The opening Chapter to the novel, ‘Just Breath’, an adult survivor of complex childhood trauma, coming of age novel.


Dad’s always made it clear that we’re nothing more than caged rats caught inside a wheel. He often clutched his bottle of scotch to his chest and cried, “Why don’t you love me?”

Not knowing what to do about anything and everything is only the beginning of everything I never say. I shrug my shoulders as if I don’t care that I work in a pub and that my boyfriend Troy has planned the rest of our life together. I shrug my shoulders as if I don’t care that I’m a bad person for not telling Troy that I’m six weeks pregnant. It’s part of his primary plan for a family. I don’t know what else to do other than shrug my shoulders as if I don’t care that Troy would never want me in his family or to be the mother of his children if he knew me.  All of me. Including the parts that make me sick. So sick that sometimes all I want to do is die.

This morning it’s taken more painkillers than usual to keep moving. Without them, I’d never manage to walk the ten minutes to Chelsea beach. Without them I remain buried beneath the weight of a rhinoceros. When I combine drugs with sound of the sea and feeling of being on the shore I stop feeling so afraid of not knowing what to do.

Every morning my running buddy, Milo, stretches while he waits for me in front of the Lifesaving Club. The first thing I learnt about him was his competitiveness. He was trying to outrun my cousin and weaved through the local animal lovers having let their dogs off the lead whereas my cousin just gave up. My cousin just laughed and said it was for the best cos losing makes Milo cry. I thought it was funny to care that much about winning. Maybe it’s because it’s always seemed irrelevant and exhausting.

Milo is inexhaustible, and the attention only seems to fuel him more. His obsession with bodybuilding and white often leave me wondering what he’s like as a shrink.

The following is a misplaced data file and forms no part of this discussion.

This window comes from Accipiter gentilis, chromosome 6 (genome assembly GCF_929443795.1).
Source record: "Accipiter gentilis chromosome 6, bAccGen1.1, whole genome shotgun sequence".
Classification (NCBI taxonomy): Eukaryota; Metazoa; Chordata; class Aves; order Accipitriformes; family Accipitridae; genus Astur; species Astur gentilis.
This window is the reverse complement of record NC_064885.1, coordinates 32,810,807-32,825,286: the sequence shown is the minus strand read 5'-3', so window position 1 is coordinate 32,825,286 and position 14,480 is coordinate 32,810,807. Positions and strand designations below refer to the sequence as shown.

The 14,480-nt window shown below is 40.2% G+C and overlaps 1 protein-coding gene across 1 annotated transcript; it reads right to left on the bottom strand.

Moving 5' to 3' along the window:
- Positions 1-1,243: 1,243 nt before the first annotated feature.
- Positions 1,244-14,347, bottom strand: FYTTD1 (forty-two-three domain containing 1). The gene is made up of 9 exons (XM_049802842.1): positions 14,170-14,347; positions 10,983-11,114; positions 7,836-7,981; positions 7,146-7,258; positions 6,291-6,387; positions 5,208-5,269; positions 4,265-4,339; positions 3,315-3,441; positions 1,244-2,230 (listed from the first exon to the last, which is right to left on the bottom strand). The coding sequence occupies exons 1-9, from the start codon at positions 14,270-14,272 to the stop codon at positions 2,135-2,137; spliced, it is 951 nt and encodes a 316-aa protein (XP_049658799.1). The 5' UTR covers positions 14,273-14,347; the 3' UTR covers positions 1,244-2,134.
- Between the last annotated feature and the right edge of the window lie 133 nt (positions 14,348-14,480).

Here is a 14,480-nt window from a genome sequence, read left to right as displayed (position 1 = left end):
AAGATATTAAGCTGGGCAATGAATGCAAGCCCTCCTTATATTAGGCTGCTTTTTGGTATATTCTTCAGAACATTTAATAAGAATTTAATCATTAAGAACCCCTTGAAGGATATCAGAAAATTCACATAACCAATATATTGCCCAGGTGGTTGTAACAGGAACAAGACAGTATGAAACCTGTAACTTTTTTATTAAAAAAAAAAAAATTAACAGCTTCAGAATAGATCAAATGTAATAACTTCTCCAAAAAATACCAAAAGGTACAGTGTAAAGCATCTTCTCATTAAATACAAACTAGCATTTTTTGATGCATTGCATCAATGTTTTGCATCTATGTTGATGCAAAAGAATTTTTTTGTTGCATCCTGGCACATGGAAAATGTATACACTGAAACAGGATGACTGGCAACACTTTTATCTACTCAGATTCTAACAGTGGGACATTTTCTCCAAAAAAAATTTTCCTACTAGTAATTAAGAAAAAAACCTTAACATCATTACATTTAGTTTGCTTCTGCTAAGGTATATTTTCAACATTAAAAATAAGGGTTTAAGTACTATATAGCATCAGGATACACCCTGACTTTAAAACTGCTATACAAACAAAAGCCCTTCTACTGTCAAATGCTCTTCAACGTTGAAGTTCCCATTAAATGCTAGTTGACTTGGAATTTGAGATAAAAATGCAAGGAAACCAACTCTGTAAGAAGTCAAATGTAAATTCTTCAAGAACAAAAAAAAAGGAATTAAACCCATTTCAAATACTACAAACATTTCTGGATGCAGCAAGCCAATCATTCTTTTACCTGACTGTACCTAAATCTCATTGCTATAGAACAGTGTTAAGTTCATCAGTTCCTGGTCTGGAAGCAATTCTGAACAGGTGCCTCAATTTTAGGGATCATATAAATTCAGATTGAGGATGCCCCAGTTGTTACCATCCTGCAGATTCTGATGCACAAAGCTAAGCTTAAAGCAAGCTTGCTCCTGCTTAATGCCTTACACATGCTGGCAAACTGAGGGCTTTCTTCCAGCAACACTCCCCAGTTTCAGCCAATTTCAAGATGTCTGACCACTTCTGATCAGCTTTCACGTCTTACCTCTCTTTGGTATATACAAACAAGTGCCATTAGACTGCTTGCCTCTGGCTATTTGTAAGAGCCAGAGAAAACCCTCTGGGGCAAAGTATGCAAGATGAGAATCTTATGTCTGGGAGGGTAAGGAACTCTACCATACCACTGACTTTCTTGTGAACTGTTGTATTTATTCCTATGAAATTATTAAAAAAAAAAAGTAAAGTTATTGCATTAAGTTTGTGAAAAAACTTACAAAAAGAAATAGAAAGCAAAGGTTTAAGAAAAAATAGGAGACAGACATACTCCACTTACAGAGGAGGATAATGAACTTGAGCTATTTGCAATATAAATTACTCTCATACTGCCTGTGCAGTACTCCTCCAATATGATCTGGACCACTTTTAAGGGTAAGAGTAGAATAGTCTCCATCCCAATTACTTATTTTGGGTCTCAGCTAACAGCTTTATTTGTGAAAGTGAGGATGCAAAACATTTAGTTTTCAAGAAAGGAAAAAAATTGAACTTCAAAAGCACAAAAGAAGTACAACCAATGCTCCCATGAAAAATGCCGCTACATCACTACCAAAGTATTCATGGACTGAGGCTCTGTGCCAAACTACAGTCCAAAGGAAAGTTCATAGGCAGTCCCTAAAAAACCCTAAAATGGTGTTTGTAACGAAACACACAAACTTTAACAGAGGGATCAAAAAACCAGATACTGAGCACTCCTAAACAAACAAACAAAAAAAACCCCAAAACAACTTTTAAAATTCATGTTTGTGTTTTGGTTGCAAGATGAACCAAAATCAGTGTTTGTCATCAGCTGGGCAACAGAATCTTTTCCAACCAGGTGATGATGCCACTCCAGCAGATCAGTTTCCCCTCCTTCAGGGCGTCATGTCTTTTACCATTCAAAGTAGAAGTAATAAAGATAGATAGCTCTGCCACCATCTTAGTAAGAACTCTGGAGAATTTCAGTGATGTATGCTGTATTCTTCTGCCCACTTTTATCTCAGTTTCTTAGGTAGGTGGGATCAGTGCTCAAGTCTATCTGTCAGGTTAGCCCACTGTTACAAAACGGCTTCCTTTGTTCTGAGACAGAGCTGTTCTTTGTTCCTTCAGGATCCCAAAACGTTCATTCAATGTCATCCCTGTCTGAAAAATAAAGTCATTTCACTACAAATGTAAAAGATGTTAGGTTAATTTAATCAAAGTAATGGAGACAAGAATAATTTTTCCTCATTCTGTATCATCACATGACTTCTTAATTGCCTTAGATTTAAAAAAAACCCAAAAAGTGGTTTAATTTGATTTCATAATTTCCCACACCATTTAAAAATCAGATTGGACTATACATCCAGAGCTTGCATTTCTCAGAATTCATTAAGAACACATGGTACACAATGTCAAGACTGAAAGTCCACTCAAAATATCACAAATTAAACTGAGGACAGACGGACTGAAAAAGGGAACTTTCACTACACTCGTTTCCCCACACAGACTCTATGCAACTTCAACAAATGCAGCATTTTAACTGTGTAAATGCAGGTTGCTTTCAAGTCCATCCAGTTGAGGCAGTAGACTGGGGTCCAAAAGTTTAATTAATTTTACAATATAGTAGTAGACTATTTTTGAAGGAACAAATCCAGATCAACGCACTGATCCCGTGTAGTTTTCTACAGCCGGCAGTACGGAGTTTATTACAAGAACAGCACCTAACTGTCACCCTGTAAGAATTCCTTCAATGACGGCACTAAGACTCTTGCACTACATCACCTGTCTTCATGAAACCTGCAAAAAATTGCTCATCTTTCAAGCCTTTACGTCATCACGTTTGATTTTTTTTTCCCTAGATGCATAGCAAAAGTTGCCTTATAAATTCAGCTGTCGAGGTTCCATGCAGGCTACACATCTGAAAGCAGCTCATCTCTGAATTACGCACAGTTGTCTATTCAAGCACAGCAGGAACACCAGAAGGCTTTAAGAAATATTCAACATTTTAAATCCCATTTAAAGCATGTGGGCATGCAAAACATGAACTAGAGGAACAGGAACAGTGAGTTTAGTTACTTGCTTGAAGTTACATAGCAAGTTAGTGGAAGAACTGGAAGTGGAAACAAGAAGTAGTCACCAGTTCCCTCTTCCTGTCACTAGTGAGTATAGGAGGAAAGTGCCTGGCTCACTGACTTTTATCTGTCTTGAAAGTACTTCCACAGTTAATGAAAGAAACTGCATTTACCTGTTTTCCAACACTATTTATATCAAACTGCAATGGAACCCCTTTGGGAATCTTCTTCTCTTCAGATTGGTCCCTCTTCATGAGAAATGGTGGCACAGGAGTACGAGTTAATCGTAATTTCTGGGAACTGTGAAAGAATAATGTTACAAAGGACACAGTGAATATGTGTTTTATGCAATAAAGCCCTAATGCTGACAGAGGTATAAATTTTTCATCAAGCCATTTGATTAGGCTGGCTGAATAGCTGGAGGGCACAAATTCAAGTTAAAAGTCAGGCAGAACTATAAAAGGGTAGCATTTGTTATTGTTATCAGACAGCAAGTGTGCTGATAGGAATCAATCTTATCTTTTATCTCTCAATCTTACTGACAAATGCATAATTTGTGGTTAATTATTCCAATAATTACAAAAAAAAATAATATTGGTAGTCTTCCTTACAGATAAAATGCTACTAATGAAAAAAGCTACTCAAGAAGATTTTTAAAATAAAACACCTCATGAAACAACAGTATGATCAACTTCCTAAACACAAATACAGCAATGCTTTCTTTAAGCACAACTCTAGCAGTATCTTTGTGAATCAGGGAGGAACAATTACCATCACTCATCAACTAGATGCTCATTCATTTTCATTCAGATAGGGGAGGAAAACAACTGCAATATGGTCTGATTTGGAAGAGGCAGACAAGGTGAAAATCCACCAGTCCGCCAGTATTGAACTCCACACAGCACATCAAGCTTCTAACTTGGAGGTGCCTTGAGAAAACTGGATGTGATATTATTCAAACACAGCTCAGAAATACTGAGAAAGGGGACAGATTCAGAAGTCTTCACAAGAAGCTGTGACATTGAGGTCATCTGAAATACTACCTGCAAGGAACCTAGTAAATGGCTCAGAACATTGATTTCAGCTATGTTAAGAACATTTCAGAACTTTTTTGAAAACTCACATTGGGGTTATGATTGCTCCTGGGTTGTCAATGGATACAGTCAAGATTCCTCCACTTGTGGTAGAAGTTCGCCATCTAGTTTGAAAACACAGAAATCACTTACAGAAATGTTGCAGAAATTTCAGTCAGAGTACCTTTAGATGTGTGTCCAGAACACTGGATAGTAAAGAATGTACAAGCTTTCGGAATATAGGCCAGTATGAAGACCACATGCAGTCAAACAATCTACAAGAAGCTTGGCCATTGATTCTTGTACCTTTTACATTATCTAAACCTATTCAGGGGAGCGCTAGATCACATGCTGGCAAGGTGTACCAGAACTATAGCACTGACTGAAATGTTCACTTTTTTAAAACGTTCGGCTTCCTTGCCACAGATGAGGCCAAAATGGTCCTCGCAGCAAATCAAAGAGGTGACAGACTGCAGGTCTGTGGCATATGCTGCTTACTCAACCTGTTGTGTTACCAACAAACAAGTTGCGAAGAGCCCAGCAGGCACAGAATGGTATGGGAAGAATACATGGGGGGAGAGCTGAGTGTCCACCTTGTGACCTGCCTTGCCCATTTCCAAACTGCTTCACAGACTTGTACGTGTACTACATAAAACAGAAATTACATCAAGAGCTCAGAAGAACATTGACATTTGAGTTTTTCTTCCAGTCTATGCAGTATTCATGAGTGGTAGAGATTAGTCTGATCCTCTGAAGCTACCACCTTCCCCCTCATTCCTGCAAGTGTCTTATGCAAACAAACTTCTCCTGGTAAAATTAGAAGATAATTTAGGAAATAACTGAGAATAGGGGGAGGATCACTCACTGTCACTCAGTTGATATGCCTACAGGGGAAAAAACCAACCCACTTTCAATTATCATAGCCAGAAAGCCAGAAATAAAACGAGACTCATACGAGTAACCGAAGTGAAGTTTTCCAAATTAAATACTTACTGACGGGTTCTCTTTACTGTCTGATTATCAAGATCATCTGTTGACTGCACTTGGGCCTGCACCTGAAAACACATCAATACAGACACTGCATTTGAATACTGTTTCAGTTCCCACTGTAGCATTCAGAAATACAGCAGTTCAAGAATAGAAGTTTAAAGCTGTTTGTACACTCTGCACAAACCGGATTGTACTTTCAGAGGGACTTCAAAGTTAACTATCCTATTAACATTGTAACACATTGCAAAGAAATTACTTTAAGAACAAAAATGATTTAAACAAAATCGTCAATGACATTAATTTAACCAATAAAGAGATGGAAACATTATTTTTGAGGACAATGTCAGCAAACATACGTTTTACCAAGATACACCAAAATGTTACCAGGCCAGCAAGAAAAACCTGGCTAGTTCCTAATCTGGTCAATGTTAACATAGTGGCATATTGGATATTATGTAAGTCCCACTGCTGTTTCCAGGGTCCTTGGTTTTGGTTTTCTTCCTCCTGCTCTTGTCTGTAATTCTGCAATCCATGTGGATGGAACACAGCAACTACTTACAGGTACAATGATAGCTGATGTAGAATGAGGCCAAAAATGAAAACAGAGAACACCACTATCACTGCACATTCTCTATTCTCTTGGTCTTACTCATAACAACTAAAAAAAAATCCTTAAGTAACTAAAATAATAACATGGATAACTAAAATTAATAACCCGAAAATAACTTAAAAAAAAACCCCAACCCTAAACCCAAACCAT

He reckons that most issues exist in people’s heads and nowhere else. He’s even recommended me a few shrinks in the past but I never go. I can’t talk about things people talk about to shrinks. It’s private. I don’t talk about private stuff. I promised not to when I was eight, and I always keep my promises.

Milo nods hello and signals with his hand for us to start jogging. I give him a high five, and we start at a slow pace. I focus on breathing when I run. Breathing is all that matters as I push myself forward until the world fades and my body moves with the wind.

Milo keeps pace, and we continue at least twenty minutes before I stop. His spicy cologne overwhelms the cold air, making me nauseous. Everything makes me nauseous, but since I tested positive it’s made everything so much worse. The old man and local dealer, Lazarus is asleep again on the rocks ahead. Where the river and sea merge is his favourite place to be. It’s where we first became friends.

I say to Milo, “You keep going, I’ll get Laz home.”

“Leave him. It’s up to him to get himself home,” Milo says.

“It’s okay to be helped. Isn’t that what you’re always saying?” I scratch my wrist, irritated by the contradiction.

“Yes Lu, it’s okay for you to accept help. Like right now for example. You allow me to help you get Laz home. His sixty kilos to your forty odd is too much,” says Milo.

I touch Milo’s Herculean forearm in a way that I’d never do if he liked women.

“Thanks but I’ve walked him home myself before. Just worry about getting that first place ribbon today,” I say.

“I’ll do my best,” says Milo.

All he needs to do is not choke and fail to step on stage again. That’s all he needs to be crowned Mr Australia of the light-weight bodybuilders.

“You have no competition. You never have,” I say.

He tugs the brim of his cap and nods.

“Remember, Carlo’s party starts at 7:00,” I say.

My younger brother’s Mount Olympus-themed twenty-first is something I can’t get through without him. Dad’s twin, The Warden, will be there and I can’t avoid going. Not when it comes to my baby brother, Carlo.

I clutch Milo’s hand and hold on until the vertigo passes.

“You will be there, won’t you?” I ask.

“For the last time, yes. The heat’s past the other side of the city so I can’t be sure what time I’ll arrive,” says Milo.

I pick up a broken shell and press it into my palm.

Milo wipes at his brow with his sweatband, grabs my hand and squeezes it.

“It’s going to be fine, Lu,” he says.

With my free hand, I rub at the hardened ache in my stomach. If only there were no tonight or embryo inside me.

“Troy’s going to be there. Nothing bad can happen to you when you’ve got a hot-headed boyfriend like that,” says Milo.

“I guess,” I say and force a smile.

Troy’ll be drunk on stage with his band. Milo, a teetotaler, and twice Troy’s size would is the only safe shield from The Warden.

I throw away the shell and brush the sand from my hands.

“If I go as a warrior it won’t matter, I’ll be able to look after myself.”

He laughs. “It’s a party Lu. Everyone’s going to be on their best behaviour and looking to have a good time.”

I turn to the sound of waves wishing they could take me to the other side of the ocean.

“Yeah, well, I need to get Laz home,” I say.


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